Irmela Kruse

Development of a realistic food model describing the fate of glucosinolates during food processing

Irmela Kruse



Dr. Matthijs Dekker
Dr. Ruud Verkerk

Prof. Dr. M.A.J.S. van Boekel

Project term:

Dec 2009 – Dec 2013




Epidemiologic studies, prospective cohort studies as well as case control studies have been carried out on the correlation between a diet high in Brassica vegetables which contain glucosinolates, and the formation and development of cancer. Even if the metabolism is not entirely understood it is assumed that degradation products of glucosinolates, especially isothiocyanates, have the potential to reduce the risk of cancer. 


Figure 1: Mechanisms during processing of Brassica tissue


The aim of this project is to design and develop a realistic food model of the fate of glucosinolates while processing food. With the aid of mathematical modelling the changes in the concentration and availability of glucosinolates during processing can be described and the content in the ready produced food predicted. These predictions can be used as a tool to determine the intake of glucosinolates in scientific studies. By this the statistical power of studies about the correlation between intake of Brassica vegetables and reduction of cancer risk may be increased. It should be possible to use the mathematical model not only for foods containing Brassica vegetables, but also for other plant-based foods, with limited additional effort. Therefore it would be a useful tool for food producing companies to estimate the content of e.g. phytonutrients for health claims as well as for researchers to estimate the actual content in prepared foods of phytonutrients in their studies.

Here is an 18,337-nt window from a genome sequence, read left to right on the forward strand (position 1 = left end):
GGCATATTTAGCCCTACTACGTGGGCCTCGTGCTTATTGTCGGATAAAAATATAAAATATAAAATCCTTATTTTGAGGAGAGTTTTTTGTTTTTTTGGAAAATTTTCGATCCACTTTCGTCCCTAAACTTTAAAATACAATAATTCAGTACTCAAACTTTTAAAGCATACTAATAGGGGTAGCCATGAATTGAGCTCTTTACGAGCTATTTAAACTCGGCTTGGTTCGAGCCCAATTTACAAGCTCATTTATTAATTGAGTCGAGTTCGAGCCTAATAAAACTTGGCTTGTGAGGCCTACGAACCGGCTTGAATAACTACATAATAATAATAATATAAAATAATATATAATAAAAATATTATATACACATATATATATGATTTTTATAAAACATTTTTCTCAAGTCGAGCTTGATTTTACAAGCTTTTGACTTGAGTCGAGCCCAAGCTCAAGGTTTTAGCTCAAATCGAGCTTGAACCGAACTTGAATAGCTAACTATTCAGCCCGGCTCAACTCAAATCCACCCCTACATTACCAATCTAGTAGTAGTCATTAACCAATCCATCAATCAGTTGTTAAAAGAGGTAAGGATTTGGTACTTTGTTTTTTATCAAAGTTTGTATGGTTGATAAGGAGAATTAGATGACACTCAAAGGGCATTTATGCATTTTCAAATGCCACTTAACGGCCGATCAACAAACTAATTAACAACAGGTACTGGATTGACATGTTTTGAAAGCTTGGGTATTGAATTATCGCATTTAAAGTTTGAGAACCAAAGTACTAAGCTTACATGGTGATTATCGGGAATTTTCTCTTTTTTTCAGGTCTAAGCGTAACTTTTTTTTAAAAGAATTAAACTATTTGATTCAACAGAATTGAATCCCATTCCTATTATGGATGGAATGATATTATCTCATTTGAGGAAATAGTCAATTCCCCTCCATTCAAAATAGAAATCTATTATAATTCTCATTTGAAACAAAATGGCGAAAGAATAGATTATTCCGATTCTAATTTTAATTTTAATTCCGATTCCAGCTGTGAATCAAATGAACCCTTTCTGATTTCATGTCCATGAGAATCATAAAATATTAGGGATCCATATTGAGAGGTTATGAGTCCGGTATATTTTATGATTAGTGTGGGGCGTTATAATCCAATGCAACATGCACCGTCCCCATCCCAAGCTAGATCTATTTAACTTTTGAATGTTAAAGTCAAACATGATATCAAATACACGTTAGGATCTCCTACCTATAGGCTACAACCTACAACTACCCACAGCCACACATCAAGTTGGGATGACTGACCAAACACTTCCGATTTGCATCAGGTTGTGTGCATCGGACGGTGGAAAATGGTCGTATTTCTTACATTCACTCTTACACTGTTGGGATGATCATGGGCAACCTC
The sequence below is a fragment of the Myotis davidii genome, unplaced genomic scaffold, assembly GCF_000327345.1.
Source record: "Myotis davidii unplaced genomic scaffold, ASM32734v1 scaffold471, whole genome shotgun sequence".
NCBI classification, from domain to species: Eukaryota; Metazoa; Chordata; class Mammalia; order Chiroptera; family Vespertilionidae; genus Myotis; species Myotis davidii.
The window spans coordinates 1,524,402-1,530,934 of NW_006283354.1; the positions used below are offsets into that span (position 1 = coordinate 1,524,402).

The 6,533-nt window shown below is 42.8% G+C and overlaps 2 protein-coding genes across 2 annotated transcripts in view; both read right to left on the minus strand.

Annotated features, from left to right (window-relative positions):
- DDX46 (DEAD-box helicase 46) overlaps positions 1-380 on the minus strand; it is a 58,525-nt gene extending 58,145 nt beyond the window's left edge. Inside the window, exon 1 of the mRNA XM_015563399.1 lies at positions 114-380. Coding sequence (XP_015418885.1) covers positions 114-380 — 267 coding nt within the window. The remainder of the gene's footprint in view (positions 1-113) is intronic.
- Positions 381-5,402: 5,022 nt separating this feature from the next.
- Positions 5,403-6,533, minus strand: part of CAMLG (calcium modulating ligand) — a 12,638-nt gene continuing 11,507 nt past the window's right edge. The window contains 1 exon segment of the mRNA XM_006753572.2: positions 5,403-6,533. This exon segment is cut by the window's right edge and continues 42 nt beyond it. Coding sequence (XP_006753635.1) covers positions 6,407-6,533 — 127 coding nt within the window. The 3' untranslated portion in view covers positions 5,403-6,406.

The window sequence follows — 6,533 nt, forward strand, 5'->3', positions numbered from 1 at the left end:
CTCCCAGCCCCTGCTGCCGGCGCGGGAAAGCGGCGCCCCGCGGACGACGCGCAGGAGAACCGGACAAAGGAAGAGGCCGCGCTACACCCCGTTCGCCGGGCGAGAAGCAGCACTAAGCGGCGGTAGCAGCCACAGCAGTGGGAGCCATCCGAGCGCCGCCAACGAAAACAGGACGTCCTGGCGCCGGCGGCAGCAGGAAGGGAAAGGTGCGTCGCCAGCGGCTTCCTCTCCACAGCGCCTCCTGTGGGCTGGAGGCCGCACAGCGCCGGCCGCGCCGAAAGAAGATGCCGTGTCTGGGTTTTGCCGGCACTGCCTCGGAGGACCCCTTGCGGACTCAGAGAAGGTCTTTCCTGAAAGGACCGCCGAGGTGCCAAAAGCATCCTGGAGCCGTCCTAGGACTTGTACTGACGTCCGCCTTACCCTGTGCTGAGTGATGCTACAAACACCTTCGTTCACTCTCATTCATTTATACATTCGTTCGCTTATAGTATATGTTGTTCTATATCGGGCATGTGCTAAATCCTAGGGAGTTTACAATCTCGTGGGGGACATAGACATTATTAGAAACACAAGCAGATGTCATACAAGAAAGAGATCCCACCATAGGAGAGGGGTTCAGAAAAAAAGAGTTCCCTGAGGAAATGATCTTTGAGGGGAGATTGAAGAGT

My research is embedded in a EU FP7 project called DREAM. Models of a wide range of foods such as plant-based foods, meat, dairy and bakery products are built to assess safety risks and nutritional quality.


Broccoli, Brussels sprouts, white cabbage and red cabbage were processed with different time/temperature profiles and the remaining content of glucosinolates and isothiocyanates determined in vegetable tissue as well as in cooking water. Based on this experimental studies, empirical mathematical models could be built of the thermal degradation of each glucosinolate in vegetable tissue and cooking water as well as of the leaching behaviour of the different plant tissues into the processing water.

Future research

Furthermore these Brassicas will be characterised in terms of enzyme activity and stability, morphology/microstructure and cell wall characteristics. Bioaccessibility and bioavailability of isothiocyanates will be determined with an in vitro gastro-intestinal tract model, an in vitro cell study and an in vivo animal study with minipigs.